Chasing Dreams: Inside Satu Lipiäinen's Record-Breaking Ultrarunning Odyssey

Chasing Dreams: Inside Satu Lipiäinen's Record-Breaking Ultrarunning Odyssey

With a year marked by breaking world records and conquering Spartathlon, Satu Lipiäinen's journey is awe-inspiring. Join us as we delve into the extraordinary saga of a Finn who has run with wolves.

After a year that saw ultrarunner Satu Lipiäinen set a new 12-hour running world record and place third in Greece’s grueling Spartathlon, it is understandable that finding races that motivate her in 2024 has been challenging. Nevertheless, at the end of February, she found inspiration by returning to the Endurance 24h in the Finnish city of Espoo.

Ahead of the 24-hour race around a 390m indoor track, she described the competition to Aonach as being ‘mentally difficult’ and a place where ‘anything can happen.’ Her analysis sadly proved accurate as she recorded the first DNF of her ultra-running career, leaving her feeling disappointed and confused.

“My feet hurt from the first hour, and my body and mind did not operate at the level required for the performance I aimed for. I considered quitting at around hour seven but thought it might be okay, but it only got worse; I dropped out after 16 hours. It was the smart choice today, and hopefully, the next one will be better,” she says optimistically.



A Record-Breaking Journey

Running has been a significant part of Satu Lipiäinen’s life for 20 years. Still, nothing prepared her for the Kokkola Ultra Run, where she would become the first Nordic to set an official ultrarunning distance world record. However, if it hadn’t been for the words of encouragement from her husband, Kalle, it would have been a vastly different ending.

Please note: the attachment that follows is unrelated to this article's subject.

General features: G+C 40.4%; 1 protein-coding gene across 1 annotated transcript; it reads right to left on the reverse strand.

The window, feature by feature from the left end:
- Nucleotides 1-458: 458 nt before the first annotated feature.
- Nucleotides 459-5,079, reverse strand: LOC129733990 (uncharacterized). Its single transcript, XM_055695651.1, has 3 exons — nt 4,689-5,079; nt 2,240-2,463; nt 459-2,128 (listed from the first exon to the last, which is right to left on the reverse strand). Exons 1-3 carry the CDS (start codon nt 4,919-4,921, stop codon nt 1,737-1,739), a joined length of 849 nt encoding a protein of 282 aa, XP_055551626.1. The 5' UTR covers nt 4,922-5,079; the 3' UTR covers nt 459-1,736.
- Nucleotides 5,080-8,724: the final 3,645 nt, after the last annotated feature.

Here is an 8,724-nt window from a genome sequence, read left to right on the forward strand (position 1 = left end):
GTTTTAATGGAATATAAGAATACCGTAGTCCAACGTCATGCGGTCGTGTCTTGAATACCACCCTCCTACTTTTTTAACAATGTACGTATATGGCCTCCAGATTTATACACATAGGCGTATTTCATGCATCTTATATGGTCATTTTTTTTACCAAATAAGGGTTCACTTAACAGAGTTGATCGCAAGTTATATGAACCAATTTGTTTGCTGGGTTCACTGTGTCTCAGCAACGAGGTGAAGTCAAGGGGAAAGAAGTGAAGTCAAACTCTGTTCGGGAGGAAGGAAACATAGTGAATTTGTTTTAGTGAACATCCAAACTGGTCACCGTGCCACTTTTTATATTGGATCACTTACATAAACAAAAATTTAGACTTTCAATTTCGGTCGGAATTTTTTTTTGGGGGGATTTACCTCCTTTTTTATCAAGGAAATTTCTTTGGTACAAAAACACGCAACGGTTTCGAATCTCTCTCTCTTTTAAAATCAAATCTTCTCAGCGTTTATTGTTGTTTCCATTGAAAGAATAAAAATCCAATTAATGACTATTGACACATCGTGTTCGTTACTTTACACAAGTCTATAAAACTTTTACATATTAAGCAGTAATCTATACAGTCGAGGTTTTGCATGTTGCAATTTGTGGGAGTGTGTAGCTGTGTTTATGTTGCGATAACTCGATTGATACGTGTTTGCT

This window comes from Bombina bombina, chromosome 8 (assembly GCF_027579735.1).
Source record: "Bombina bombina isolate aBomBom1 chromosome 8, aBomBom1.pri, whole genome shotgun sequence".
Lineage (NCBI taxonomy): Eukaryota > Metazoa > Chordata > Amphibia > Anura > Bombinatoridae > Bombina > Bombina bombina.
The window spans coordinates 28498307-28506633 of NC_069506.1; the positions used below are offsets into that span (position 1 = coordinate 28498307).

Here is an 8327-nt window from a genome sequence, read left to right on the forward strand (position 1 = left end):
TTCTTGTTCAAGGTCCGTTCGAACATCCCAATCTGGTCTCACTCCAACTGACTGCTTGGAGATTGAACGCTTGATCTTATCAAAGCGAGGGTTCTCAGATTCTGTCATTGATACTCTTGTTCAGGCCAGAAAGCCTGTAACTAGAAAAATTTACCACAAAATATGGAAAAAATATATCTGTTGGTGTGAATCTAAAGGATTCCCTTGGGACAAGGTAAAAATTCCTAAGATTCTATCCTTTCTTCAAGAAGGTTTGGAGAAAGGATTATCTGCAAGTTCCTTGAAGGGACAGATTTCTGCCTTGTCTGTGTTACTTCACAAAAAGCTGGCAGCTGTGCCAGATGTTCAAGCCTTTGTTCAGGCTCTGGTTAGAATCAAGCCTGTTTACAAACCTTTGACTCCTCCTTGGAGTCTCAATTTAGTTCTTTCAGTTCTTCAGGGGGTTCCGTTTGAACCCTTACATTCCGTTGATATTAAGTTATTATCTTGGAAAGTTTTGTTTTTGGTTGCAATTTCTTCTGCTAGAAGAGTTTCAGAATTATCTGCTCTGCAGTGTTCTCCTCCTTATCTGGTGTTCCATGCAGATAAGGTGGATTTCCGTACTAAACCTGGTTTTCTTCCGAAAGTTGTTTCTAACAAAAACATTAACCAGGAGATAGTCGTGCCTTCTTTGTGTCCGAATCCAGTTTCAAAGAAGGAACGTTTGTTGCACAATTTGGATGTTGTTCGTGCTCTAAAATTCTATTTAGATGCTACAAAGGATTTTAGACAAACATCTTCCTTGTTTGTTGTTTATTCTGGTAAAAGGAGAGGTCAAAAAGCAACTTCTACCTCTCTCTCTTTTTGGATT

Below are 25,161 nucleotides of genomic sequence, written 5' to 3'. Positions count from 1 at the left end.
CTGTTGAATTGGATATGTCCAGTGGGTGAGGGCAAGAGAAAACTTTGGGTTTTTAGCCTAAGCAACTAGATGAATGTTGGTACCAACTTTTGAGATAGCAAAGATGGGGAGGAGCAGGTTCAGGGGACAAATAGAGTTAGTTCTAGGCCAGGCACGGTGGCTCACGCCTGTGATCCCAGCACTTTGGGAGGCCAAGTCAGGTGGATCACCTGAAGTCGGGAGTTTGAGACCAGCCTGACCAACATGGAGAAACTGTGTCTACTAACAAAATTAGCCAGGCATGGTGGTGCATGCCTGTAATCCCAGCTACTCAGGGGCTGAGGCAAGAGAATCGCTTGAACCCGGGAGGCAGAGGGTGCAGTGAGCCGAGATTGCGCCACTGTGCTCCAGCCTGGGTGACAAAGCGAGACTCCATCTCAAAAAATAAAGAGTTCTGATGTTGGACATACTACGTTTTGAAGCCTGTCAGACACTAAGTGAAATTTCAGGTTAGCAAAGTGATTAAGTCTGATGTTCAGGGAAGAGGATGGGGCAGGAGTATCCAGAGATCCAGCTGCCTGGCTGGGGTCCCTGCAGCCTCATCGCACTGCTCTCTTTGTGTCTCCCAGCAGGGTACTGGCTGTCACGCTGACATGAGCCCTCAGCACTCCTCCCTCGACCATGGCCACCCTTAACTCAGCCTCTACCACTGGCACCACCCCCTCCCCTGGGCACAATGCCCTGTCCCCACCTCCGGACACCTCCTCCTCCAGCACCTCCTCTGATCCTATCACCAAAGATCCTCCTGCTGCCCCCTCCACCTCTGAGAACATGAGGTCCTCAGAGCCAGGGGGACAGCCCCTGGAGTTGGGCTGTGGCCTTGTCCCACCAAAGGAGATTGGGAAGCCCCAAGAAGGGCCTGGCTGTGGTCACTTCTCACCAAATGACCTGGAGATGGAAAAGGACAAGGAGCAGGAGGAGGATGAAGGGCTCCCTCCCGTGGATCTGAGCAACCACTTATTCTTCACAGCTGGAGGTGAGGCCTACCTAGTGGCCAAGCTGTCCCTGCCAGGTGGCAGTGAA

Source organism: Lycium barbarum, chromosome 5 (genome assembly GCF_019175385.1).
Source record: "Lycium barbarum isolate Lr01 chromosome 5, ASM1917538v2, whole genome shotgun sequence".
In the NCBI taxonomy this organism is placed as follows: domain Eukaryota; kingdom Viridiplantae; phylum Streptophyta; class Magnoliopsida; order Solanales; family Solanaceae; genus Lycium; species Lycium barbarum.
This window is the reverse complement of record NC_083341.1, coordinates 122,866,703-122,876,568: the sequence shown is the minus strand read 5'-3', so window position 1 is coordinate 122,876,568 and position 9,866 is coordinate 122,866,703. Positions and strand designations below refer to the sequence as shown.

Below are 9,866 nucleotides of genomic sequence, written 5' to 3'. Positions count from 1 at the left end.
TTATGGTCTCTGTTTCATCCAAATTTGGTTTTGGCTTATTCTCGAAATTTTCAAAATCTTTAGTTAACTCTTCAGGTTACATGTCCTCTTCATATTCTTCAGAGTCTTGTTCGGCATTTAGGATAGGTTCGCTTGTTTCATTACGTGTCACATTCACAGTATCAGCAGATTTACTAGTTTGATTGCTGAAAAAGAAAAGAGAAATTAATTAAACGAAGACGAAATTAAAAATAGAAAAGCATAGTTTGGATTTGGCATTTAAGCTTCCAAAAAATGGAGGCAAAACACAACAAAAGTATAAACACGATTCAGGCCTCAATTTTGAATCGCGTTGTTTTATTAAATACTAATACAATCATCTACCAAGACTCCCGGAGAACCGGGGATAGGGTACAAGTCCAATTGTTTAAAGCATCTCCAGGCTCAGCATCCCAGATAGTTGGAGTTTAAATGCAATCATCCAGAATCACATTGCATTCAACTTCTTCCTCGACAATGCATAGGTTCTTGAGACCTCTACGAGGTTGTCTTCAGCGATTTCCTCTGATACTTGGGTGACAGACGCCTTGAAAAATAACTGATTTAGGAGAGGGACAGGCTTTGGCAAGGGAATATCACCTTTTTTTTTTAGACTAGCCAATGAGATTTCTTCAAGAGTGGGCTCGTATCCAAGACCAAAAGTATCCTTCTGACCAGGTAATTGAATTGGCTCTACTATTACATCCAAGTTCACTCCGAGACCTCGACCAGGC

“I began feeling terrible after around three hours and thought about quitting. Kalle, who has played an important role in my running career, ordered me to continue but to slow my pace. Different mental and physical problems usually start to creep in at six hours, but there wasn’t anything this time setting it apart from any previous race.”

As excitement grew around the course at the possibility of a world record being set at around hour ten, the focus of all the attention was tiring, and she didn’t care. Once again, Kalle stepped in and informed her of the pace required in the final hour to make history.

“It was then I decided to try. I could easily improve my pace and knew I would set a new world record. The last hour was magical and is one of my favorite moments in my ultrarunning career. It has also been an unreal feeling knowing that it is unlikely I will ever improve on that.

At the end of the 12-hour run, she won the women's and overall races with a record-breaking result of 153.600 km. “Since then, I have said that I will avoid 12-hour competitions because it is difficult to improve when you run a perfect race. What motivates you to run for half a day if you cannot improve?”



Conquering Dreams and Challenges

Despite 12-hour races being off Satu Lipiäinen’s race calendar for the foreseeable future, nothing stopped her from participating in a historic annual 246km long ultra-marathon from Athens to Sparta in Greece.

Spartathlon has been my biggest dream for a long time. I was ten years old when I first heard about that race and decided to participate one day. When I started ultrarunning in 2017, I decided to participate once I reached the qualification standard, allowing me to participate directly without the lottery.”

For Spartathlon, she needed to achieve a result 25% better than the minimum criteria. Having accomplished this by the end of 2021, she became eligible to participate as early as 2022. However, her ambition lay in competing in the 100-kilometer world championships, so she deemed last year the opportune time to fulfill her dream.

Her race was filled with emotional ups and downs, like the route elevations ranging from sea level to 1,200 meters. “The most challenging part was when it was dark, and I was alone, and some wolf-like animals were howling around me. I was so scared that I almost called Kalle to collect me in the car.”